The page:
Poland: 17 Afghans at the border violently pushed back to Belarus

Amnesty International is deeply concerned about reports that 17 out of the 32 Afghans stuck on the Poland-Belarus border since August 2021 have been forcibly pushed back to Belarus after attempting to cross the barbed wire fence towards Poland. Polish authorities admit that “direct coercion measures” have been used against people from the group who tried to cross the fence.

Amnesty International has verified a video shared by the Belarusian authorities, which shows people crossing the border in the Usnarz Górny area. According to the Polish organization Fundacja Ocalenie, a group of 17 people, including at least one minor, were violently apprehended after crossing the fence towards Poland today. They were then detained in a border guard station in Poland and subsequently pushed back to Belarus by the Polish authorities. An Amnesty International digital investigation had already shown that the same group had been subjected to a suspected forced return in August.

This group of Afghan people has been held in abysmal conditions at the Polish-Belarus border for two months now. Today’s violence and new pushback to Belarus is a slap in the face of international law and the human right to seek asylum. The move blatantly disregards a European Court of Human Rights ruling instructing Polish authorities to assist the group and banning the authorities from returning the group to Belarus, so long as they are in Poland.

Nils Muižnieks, Director of Amnesty International’s Europe Regional Office

On 25 August, the European Court of Human Rights ordered Poland to provide this group of 32 Afghans with “food, water, clothing, adequate medical care and, if possible, temporary shelter”. On 27 September, the Court extended the order “until further notice” and also ordered that as long as the group were on Polish territory, they should not be returned to Belarus.

Despite that, the group was returned to Belarus under a Polish ministerial decree of August 2021 which establishes that, except for people falling under certain categories, those intercepted in the border area must leave Poland and be “returned to the state border line”. The Polish border has been under a state of emergency since 2 September, and therefore out of bounds for journalists, MPs and activists.

“The Polish government has shown immense cruelty in attempting to legitimize illegal pushbacks of people seeking asylum at their border. EU and international law is crystal clear on this, it is unlawful to summarily return people who cross a border irregularly without an assessment of their circumstances.,” said Nils Muižnieks.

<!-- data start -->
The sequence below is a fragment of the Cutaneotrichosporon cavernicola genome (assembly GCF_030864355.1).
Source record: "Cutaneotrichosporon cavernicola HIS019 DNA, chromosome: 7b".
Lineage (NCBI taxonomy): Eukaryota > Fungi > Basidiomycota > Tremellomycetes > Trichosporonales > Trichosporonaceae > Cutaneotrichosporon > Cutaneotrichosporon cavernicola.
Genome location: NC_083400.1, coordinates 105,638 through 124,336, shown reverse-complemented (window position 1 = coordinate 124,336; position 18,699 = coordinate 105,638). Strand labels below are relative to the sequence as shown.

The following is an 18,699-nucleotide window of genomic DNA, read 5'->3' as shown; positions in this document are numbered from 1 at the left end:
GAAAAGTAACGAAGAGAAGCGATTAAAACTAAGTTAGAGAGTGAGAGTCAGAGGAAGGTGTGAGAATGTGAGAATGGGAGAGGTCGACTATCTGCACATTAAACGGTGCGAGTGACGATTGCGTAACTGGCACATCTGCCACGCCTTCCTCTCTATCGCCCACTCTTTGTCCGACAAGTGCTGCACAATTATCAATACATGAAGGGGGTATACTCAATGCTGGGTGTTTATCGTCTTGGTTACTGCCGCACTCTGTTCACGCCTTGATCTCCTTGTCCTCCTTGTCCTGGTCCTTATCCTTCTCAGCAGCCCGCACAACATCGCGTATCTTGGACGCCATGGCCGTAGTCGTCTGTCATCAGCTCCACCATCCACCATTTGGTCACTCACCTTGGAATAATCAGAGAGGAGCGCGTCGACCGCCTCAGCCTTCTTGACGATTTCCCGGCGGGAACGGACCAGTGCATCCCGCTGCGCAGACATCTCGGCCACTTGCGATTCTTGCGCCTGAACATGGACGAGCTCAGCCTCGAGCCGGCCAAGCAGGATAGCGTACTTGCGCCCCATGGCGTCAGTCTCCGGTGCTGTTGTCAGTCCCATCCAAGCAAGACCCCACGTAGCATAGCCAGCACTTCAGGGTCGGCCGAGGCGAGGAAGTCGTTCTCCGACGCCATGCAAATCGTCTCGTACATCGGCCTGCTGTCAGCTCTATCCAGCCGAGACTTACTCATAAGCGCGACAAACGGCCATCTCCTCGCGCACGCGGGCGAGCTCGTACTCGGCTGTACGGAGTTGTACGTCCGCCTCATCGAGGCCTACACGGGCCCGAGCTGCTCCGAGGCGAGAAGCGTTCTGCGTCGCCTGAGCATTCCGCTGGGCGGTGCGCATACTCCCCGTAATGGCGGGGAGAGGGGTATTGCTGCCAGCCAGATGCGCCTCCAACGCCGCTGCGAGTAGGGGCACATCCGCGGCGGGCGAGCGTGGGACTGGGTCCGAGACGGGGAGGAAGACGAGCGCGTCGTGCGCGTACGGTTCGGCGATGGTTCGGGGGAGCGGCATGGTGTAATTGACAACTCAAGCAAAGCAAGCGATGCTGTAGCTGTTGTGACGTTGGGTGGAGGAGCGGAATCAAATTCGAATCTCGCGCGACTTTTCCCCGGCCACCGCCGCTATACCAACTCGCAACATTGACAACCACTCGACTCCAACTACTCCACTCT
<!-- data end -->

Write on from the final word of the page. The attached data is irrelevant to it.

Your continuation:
Amnesty International calls on Poland’s government to end pushbacks, repeal the amendment about the border closure, and to ensure those seeking protection can safely access its territory.

For more information or to arrange an interview, please contact:      

Amnesty International press office on [email protected] +32 483 680 812 Or [email protected] +44 (0) 20 7413 5566   


Urgent Action: Protect Afghans stranded at Polish border, 2 September 2021,

Poland: Digital investigation proves Poland violated refugees’ rights, 30 September 2021,

On 14 October, the Polish Parliament adopted an amendment on the law of foreigners and the law on international protection. Under the amendments, a person who enters or attempts to enter the country “in breach of the law”, must leave Polish territory and is banned from entering the country for 6 months to 3 years. Applicants appealing the decision cannot stay in Poland pending a ruling.

Under the amendment, asylum applications submitted by a person detained for irregular entry, can be suspended/not examined. The only exception is a foreigner who entered directly from a country where their life would be at risk.  This does not apply to the group of Afghans who travelled via Belarus.

The amendments also criminalize any damage of the border protection infrastructure, an act now punishable with a prison sentence between 6 months and 5 years. Both UNHCR and OSCE raised early concerns about the legislative proposal.

On 14 October, the Parliament also adopted a law that provides for enhanced border protection and envisages a construction of a fence (at a reported cost of US$400 million). The border protection will be built by the Border Guards and the protection of the border will be ensured by multiple state authorities, including the Minister of Defence, Chief of the office of the General Prosecutor, chiefs of regional authorities (Wojewoda Podlaski, Wojewoda Lubelski), as well as the head of the Anti-Corruption Bureau (CBA) and others.

At least five people have died at the border since September, with the most recent death, that of a 24-year old Syrian man, being reported by the Polish authorities on 14 October.